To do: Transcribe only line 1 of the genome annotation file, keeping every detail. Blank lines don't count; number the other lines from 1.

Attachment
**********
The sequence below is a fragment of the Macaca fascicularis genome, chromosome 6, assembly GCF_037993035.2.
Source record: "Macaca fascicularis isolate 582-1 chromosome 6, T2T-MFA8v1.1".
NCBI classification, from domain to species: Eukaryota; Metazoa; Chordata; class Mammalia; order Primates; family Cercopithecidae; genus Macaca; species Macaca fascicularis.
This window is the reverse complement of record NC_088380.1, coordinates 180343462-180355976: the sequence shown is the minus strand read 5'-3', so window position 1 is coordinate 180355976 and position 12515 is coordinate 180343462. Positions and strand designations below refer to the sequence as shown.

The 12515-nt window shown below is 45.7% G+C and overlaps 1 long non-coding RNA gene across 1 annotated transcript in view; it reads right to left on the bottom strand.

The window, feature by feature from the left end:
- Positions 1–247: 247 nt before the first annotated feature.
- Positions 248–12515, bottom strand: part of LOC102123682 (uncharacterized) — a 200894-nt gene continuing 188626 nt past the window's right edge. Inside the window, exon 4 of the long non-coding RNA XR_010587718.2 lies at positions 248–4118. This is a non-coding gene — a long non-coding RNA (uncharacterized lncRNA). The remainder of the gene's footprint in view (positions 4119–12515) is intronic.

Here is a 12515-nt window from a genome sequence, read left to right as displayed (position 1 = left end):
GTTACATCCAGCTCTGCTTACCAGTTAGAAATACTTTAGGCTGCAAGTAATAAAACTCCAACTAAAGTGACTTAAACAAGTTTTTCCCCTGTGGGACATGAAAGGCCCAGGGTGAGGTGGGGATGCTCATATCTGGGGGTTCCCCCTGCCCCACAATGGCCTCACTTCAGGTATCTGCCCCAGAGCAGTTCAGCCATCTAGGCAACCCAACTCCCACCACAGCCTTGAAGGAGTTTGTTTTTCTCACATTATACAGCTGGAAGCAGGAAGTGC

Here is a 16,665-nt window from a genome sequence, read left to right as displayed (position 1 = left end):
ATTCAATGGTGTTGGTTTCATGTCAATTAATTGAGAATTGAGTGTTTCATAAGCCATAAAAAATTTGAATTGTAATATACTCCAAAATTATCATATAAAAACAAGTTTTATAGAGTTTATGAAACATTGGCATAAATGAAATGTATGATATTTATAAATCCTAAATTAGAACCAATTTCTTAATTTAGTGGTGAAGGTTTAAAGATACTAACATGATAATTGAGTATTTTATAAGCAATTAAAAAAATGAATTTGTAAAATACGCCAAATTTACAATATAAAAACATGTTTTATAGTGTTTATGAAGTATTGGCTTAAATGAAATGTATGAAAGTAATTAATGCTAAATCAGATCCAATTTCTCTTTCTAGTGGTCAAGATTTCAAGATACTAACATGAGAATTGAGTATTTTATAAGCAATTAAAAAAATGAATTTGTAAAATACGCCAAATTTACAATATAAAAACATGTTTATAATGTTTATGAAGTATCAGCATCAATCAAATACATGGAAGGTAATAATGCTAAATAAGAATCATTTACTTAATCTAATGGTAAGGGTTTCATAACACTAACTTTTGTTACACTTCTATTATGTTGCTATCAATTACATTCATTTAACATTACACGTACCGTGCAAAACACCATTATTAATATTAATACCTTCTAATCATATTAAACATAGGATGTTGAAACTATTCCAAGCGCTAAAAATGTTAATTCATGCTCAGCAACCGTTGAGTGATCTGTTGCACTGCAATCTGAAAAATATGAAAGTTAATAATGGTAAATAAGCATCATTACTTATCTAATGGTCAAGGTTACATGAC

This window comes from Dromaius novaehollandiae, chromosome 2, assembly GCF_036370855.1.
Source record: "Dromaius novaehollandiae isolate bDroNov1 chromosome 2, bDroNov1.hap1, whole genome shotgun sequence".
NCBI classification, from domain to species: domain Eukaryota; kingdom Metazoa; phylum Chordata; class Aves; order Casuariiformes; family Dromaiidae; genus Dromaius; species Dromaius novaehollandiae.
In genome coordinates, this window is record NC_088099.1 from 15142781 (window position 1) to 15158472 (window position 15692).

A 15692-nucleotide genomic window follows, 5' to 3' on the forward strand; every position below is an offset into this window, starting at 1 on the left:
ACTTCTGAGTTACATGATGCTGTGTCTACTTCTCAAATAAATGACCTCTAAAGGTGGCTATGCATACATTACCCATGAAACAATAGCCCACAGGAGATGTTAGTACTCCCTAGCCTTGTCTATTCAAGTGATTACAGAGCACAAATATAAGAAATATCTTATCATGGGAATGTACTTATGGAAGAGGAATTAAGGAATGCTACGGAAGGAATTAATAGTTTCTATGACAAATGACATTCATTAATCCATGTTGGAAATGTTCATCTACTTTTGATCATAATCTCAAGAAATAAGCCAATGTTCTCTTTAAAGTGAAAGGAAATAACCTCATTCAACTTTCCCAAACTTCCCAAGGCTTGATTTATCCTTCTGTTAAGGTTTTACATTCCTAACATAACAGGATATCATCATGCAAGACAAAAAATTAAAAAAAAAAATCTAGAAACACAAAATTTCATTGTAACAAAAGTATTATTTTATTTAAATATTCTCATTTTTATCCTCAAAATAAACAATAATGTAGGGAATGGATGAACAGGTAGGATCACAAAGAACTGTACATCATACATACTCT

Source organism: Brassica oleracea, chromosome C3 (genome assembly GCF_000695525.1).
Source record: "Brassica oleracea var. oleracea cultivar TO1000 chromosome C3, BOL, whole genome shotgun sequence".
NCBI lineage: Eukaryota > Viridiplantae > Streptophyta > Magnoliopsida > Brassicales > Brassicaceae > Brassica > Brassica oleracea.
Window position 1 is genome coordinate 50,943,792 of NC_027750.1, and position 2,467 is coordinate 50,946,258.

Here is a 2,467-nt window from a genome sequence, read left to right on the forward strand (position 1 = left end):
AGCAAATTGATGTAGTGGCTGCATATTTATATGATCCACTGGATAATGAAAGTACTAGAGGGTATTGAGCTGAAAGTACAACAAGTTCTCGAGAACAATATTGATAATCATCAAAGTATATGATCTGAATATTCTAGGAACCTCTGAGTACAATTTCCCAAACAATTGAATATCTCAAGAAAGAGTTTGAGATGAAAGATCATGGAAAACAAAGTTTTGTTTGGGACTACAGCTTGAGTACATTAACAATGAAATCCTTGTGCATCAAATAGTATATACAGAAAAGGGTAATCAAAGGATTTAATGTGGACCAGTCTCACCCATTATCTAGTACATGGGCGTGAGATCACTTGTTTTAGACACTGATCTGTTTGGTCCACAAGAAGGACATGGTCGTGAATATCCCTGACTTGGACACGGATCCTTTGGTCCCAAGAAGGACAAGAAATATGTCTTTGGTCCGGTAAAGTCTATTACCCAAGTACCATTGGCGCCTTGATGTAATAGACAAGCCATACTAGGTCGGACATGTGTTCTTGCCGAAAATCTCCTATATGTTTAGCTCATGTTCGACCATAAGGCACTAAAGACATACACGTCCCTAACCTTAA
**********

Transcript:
The sequence below is a fragment of the Macaca fascicularis genome, chromosome 6, assembly GCF_037993035.2.